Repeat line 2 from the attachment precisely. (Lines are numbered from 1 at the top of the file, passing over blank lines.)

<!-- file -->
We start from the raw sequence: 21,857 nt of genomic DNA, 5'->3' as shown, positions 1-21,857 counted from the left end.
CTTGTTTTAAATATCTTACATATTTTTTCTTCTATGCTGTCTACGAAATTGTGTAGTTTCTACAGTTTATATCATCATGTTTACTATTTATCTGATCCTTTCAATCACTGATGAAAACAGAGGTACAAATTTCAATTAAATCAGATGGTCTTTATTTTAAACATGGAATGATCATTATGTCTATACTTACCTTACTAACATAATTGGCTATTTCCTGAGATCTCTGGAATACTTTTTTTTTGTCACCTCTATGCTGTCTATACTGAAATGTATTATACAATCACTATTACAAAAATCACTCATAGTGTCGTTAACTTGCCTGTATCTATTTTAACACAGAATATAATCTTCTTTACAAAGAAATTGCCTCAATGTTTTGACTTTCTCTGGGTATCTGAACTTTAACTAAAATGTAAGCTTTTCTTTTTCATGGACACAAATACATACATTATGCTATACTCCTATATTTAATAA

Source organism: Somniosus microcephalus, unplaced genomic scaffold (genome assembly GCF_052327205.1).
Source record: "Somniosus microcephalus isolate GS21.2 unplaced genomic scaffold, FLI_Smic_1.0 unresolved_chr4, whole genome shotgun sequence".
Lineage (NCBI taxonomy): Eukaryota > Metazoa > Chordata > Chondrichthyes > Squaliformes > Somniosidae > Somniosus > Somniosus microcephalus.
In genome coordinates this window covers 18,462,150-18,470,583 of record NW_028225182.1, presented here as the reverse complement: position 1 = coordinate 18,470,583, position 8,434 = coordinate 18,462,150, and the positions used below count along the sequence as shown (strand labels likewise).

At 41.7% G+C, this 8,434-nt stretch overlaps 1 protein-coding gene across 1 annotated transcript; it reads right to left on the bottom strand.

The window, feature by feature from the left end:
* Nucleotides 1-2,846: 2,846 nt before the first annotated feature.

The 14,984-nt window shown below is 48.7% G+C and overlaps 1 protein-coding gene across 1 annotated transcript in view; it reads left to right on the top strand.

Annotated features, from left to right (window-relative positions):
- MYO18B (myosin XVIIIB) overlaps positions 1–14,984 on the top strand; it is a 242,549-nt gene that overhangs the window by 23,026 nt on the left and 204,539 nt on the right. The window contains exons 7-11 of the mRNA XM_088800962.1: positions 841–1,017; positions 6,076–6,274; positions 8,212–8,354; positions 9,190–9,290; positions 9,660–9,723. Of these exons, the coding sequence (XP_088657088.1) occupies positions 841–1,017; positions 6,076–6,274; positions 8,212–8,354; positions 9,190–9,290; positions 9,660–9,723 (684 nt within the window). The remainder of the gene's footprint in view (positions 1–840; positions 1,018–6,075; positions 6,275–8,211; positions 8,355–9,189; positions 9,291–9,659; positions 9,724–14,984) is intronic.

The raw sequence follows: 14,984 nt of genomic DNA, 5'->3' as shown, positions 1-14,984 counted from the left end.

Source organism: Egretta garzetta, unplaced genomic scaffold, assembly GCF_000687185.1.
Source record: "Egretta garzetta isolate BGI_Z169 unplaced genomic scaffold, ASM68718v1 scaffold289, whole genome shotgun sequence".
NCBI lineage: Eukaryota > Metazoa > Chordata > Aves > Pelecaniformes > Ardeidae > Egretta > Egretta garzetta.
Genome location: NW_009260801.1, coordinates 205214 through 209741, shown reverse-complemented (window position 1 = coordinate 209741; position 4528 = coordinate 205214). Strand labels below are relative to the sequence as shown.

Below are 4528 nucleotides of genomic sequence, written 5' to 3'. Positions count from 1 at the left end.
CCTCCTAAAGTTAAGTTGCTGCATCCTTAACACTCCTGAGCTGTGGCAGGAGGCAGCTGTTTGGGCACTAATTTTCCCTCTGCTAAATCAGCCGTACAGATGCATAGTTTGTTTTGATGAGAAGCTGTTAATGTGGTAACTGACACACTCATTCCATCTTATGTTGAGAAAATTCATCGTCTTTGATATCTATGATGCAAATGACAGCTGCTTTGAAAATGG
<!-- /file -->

CTTGTTTTAAATATCTTACATATTTTTTCTTCTATGCTGTCTACGAAATTGTGTAGTTTCTACAGTTTATATCATCATGTTTACTATTTATCTGATCCTTTCAATCACTGATGAAAACAGAGGTACAAATTTCAATTAAATCAGATGGTCTTTATTTTAAACATGGAATGATCATTATGTCTATACTTACCTTACTAACATAATTGGCTATTTCCTGAGATCTCTGGAATACTTTTTTTTTGTCACCTCTATGCTGTCTATACTGAAATGTATTATACAATCACTATTACAAAAATCACTCATAGTGTCGTTAACTTGCCTGTATCTATTTTAACACAGAATATAATCTTCTTTACAAAGAAATTGCCTCAATGTTTTGACTTTCTCTGGGTATCTGAACTTTAACTAAAATGTAAGCTTTTCTTTTTCATGGACACAAATACATACATTATGCTATACTCCTATATTTAATAA